Does Providing More Passenger Space Bring in Higher Revenues? – LCCs vs Legacy Airlines

The debate between passenger space and total revenues has been raging ever since the dawn of economy class.  The trade-off is simple:  can an airline find passengers willing to pay more for a larger seat, or is it better to carry more passengers at lower fares in the same space?  It becomes a matter of real estate.  Beyond just seat size, an airline may choose to outfit their available flying real estate with galleys, additional lavatories, wardrobes, or even piano bars.  This week’s question: what brings in more revenues, more space or more passengers?

Interestingly enough, the answer is inconclusive.  Based on the airlines selected with available data, LCCs are both the best, and the worst at generating revenues per space.  Southwest again leads the pack with their all economy configurations, yet far from the tightest seat pitch.  At the opposite end, we find the ULCCs with as low as 28 inch pitch, a result some can claim as expected.

Then we have Allegiant and Gol, both ULCCs, and both performing very well.  Gol can be credited with an opposite summer season boosting their revenues against the northern hemisphere’s slower summer, yet their ability to generate revenues per flying real estate is especially impressive considering their very rocky recent history.  Allegiant, on the other hand, does provide additional space for a portion of their cabin, and only goes as low as 30 inches in their main section.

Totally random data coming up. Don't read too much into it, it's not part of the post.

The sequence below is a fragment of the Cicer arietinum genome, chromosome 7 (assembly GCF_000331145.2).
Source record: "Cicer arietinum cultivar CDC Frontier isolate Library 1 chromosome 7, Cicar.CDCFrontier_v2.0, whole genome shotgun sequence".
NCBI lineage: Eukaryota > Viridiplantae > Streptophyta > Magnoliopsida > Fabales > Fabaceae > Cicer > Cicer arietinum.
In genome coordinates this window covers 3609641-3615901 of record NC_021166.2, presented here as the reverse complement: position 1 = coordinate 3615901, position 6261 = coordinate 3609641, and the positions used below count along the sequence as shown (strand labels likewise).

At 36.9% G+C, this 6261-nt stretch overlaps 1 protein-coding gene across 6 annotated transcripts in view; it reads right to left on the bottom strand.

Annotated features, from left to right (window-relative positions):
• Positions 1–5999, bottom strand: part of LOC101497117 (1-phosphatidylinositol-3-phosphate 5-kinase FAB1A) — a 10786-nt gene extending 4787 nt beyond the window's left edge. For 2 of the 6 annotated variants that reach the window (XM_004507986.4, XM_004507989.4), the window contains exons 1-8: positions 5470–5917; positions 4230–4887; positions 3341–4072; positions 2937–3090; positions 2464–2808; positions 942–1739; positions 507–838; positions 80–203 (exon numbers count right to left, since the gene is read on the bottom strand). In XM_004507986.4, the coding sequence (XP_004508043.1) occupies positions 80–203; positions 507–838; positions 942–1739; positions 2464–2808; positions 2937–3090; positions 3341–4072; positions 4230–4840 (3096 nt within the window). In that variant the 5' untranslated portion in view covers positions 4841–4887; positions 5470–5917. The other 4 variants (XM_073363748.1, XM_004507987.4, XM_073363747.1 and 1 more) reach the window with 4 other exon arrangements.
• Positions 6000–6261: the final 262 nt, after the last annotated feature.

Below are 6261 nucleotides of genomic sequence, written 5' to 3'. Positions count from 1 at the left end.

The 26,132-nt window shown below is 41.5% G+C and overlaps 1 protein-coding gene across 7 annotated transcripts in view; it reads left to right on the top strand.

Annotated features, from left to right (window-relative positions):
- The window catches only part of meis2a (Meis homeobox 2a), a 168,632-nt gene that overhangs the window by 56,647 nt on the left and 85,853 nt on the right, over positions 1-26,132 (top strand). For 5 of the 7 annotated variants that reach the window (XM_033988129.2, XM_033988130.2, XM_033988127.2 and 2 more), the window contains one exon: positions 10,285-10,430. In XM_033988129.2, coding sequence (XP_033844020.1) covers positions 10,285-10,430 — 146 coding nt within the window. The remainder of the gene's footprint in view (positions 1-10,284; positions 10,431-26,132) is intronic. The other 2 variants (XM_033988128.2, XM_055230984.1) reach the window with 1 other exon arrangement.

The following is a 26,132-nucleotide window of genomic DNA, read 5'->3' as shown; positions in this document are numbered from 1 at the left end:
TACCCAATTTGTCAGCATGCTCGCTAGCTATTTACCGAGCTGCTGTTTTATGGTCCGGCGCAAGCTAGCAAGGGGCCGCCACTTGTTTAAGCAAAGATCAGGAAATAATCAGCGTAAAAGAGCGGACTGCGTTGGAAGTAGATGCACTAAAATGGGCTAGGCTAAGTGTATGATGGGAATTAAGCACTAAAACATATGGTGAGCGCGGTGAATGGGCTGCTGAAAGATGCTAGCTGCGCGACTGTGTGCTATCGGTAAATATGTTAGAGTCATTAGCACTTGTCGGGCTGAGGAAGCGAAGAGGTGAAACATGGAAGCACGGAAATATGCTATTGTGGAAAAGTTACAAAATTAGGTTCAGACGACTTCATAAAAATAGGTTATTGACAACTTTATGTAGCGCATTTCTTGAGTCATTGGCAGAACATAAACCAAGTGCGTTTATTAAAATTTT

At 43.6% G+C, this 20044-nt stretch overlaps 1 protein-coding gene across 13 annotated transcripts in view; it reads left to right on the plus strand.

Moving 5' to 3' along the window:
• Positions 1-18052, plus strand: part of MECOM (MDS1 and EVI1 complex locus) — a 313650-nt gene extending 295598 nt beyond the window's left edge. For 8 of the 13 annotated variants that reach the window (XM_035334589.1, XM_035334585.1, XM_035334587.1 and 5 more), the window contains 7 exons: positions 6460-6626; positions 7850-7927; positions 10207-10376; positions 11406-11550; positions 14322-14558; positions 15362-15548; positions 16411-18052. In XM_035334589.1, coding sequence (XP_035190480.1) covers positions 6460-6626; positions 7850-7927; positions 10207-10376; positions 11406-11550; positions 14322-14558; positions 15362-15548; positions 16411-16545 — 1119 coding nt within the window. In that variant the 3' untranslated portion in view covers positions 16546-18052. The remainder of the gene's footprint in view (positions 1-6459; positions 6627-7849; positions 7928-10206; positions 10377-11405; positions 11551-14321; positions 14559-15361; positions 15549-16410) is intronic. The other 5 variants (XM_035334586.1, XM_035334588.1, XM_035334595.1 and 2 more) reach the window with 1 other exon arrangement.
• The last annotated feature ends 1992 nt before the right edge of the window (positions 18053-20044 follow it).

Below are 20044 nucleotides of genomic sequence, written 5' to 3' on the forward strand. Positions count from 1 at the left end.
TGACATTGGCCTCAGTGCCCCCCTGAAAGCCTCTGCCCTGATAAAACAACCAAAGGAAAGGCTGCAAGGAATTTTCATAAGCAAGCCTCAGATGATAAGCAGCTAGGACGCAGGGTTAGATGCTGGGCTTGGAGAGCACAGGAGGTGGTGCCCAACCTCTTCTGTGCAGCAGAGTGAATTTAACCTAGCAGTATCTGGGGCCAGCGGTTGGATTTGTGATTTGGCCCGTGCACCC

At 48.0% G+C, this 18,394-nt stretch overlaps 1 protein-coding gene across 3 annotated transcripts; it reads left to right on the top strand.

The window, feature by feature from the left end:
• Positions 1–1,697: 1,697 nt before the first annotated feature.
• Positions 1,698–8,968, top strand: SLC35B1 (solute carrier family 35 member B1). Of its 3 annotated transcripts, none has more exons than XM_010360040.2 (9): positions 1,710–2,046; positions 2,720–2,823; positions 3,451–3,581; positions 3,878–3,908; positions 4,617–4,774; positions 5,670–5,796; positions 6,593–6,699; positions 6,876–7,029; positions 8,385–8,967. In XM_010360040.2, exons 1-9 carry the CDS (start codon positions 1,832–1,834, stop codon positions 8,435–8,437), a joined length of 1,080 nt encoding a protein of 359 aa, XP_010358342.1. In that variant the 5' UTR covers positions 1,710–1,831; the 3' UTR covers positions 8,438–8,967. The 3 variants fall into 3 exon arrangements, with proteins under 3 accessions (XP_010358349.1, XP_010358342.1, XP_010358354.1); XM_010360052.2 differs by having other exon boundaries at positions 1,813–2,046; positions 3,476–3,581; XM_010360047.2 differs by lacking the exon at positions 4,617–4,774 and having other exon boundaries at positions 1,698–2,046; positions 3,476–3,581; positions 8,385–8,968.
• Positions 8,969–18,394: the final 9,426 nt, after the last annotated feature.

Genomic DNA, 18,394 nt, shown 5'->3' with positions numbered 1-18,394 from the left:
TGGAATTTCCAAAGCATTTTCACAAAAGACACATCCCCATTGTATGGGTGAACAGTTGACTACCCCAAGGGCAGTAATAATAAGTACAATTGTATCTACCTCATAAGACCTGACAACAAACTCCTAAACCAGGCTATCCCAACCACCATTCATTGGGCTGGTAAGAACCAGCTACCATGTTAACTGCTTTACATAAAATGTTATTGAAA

Are passengers willing to pay more for a larger seat?  Yes and no.  It seems passengers are far more selective of factors beyond seat pitch and width in deciding how much they are willing to pay, namely where the aircraft is flying.  Makes sense, and suggests the age-old argument of whether more space per passenger or more passengers per space will continue.

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Courtney Miller

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